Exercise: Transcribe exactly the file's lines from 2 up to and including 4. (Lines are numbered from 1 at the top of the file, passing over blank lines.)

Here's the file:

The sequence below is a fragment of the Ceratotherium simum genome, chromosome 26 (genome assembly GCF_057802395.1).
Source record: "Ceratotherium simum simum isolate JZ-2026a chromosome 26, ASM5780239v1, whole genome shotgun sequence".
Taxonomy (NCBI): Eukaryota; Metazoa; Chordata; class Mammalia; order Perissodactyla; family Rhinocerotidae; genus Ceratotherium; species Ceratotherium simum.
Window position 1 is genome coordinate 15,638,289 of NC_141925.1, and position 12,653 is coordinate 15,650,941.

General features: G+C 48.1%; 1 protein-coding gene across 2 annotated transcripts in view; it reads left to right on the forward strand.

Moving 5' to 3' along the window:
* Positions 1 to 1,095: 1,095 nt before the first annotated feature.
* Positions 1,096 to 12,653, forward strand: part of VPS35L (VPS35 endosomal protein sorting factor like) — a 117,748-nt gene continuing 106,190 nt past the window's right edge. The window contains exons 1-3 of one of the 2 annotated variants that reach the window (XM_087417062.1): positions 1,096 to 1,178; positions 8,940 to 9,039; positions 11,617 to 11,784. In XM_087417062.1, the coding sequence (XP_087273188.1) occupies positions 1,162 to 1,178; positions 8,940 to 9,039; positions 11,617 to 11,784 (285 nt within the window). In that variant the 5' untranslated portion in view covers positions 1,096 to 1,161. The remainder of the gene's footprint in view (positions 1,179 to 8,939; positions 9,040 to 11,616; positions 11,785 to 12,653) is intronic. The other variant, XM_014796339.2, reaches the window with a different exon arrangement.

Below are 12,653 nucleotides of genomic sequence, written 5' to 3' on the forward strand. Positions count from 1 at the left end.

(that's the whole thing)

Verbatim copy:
Source record: "Ceratotherium simum simum isolate JZ-2026a chromosome 26, ASM5780239v1, whole genome shotgun sequence".
Taxonomy (NCBI): Eukaryota; Metazoa; Chordata; class Mammalia; order Perissodactyla; family Rhinocerotidae; genus Ceratotherium; species Ceratotherium simum.
Window position 1 is genome coordinate 15,638,289 of NC_141925.1, and position 12,653 is coordinate 15,650,941.